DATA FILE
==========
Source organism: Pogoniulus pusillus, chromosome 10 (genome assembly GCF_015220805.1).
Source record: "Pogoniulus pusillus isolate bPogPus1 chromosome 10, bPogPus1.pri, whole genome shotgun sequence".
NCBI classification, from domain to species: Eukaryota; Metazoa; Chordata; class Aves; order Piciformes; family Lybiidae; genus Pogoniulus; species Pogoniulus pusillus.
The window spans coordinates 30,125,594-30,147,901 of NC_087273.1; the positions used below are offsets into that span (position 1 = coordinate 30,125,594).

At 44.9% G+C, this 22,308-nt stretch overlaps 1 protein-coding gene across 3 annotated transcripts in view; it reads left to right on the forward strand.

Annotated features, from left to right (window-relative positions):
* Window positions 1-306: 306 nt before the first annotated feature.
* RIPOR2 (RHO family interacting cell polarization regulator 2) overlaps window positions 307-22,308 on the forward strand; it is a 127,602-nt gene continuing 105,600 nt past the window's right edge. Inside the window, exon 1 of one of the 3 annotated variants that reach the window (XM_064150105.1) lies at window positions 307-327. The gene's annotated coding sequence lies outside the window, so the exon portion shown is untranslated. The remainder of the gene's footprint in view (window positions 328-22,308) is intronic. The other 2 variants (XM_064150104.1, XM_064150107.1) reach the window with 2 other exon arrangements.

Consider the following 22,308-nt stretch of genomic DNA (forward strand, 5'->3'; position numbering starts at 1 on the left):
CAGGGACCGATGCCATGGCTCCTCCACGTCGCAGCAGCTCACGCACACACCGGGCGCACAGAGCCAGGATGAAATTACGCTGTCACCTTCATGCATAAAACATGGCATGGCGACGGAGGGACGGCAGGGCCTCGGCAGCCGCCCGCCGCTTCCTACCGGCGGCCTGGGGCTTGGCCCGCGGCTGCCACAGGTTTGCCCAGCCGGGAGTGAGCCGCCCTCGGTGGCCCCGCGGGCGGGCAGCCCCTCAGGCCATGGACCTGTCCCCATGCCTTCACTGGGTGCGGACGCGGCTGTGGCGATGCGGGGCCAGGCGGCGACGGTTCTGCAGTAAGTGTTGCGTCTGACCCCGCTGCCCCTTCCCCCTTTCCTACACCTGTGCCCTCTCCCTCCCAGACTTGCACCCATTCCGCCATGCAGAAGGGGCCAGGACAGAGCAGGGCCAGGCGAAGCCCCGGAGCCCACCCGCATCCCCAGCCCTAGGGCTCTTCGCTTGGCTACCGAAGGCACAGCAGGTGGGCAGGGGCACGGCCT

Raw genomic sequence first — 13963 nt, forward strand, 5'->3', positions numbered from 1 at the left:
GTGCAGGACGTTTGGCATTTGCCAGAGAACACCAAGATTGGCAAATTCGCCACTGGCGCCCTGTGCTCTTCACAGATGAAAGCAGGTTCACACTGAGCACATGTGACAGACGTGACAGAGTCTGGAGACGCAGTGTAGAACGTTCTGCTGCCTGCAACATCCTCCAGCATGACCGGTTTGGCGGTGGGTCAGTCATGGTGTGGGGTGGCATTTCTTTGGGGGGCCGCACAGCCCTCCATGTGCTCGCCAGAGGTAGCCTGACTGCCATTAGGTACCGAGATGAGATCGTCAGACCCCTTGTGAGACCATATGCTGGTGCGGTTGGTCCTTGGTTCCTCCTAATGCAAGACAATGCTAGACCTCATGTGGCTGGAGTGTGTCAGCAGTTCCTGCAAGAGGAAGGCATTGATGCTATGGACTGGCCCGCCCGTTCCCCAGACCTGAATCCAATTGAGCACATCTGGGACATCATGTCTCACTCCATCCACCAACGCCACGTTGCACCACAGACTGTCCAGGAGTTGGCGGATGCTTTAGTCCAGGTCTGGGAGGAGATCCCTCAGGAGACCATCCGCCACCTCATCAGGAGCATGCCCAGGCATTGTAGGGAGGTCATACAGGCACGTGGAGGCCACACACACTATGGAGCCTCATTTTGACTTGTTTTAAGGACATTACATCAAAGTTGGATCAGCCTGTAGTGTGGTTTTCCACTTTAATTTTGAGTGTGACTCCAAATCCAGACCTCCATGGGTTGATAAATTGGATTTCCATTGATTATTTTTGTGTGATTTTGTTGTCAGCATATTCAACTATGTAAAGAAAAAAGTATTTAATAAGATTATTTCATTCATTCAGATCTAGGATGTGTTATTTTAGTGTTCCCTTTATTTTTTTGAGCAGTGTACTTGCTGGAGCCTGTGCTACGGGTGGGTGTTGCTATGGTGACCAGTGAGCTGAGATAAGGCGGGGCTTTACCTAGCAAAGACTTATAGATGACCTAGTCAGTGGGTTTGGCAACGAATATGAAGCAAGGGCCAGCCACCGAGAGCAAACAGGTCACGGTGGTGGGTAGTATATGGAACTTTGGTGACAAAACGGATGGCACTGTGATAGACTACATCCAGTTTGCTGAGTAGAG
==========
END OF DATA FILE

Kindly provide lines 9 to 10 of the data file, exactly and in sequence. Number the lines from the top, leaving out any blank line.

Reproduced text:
Consider the following 22,308-nt stretch of genomic DNA (forward strand, 5'->3'; position numbering starts at 1 on the left):
CAGGGACCGATGCCATGGCTCCTCCACGTCGCAGCAGCTCACGCACACACCGGGCGCACAGAGCCAGGATGAAATTACGCTGTCACCTTCATGCATAAAACATGGCATGGCGACGGAGGGACGGCAGGGCCTCGGCAGCCGCCCGCCGCTTCCTACCGGCGGCCTGGGGCTTGGCCCGCGGCTGCCACAGGTTTGCCCAGCCGGGAGTGAGCCGCCCTCGGTGGCCCCGCGGGCGGGCAGCCCCTCAGGCCATGGACCTGTCCCCATGCCTTCACTGGGTGCGGACGCGGCTGTGGCGATGCGGGGCCAGGCGGCGACGGTTCTGCAGTAAGTGTTGCGTCTGACCCCGCTGCCCCTTCCCCCTTTCCTACACCTGTGCCCTCTCCCTCCCAGACTTGCACCCATTCCGCCATGCAGAAGGGGCCAGGACAGAGCAGGGCCAGGCGAAGCCCCGGAGCCCACCCGCATCCCCAGCCCTAGGGCTCTTCGCTTGGCTACCGAAGGCACAGCAGGTGGGCAGGGGCACGGCCT